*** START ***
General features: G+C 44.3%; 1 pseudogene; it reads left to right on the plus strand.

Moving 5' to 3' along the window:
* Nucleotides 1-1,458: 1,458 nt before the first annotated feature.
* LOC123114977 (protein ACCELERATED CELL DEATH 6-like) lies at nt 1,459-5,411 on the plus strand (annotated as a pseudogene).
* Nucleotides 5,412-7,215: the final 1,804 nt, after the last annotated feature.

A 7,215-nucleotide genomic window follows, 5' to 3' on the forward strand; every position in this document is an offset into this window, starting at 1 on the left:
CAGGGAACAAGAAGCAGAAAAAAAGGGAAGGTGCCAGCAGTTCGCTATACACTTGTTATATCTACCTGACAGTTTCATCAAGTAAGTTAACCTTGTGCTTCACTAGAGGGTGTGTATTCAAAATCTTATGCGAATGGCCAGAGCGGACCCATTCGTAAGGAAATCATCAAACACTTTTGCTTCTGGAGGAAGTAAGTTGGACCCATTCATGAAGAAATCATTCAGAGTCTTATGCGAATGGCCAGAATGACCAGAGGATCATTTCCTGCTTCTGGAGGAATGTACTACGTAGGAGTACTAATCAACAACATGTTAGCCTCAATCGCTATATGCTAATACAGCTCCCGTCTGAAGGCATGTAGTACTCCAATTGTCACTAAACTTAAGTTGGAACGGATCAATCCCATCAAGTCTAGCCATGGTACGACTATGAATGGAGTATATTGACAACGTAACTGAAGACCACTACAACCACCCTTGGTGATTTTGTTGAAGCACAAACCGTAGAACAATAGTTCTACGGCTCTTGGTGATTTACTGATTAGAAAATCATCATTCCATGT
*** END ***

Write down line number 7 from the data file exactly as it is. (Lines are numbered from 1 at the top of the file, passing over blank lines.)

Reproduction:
CAGGGAACAAGAAGCAGAAAAAAAGGGAAGGTGCCAGCAGTTCGCTATACACTTGTTATATCTACCTGACAGTTTCATCAAGTAAGTTAACCTTGTGCTTCACTAGAGGGTGTGTATTCAAAATCTTATGCGAATGGCCAGAGCGGACCCATTCGTAAGGAAATCATCAAACACTTTTGCTTCTGGAGGAAGTAAGTTGGACCCATTCATGAAGAAATCATTCAGAGTCTTATGCGAATGGCCAGAATGACCAGAGGATCATTTCCTGCTTCTGGAGGAATGTACTACGTAGGAGTACTAATCAACAACATGTTAGCCTCAATCGCTATATGCTAATACAGCTCCCGTCTGAAGGCATGTAGTACTCCAATTGTCACTAAACTTAAGTTGGAACGGATCAATCCCATCAAGTCTAGCCATGGTACGACTATGAATGGAGTATATTGACAACGTAACTGAAGACCACTACAACCACCCTTGGTGATTTTGTTGAAGCACAAACCGTAGAACAATAGTTCTACGGCTCTTGGTGATTTACTGATTAGAAAATCATCATTCCATGT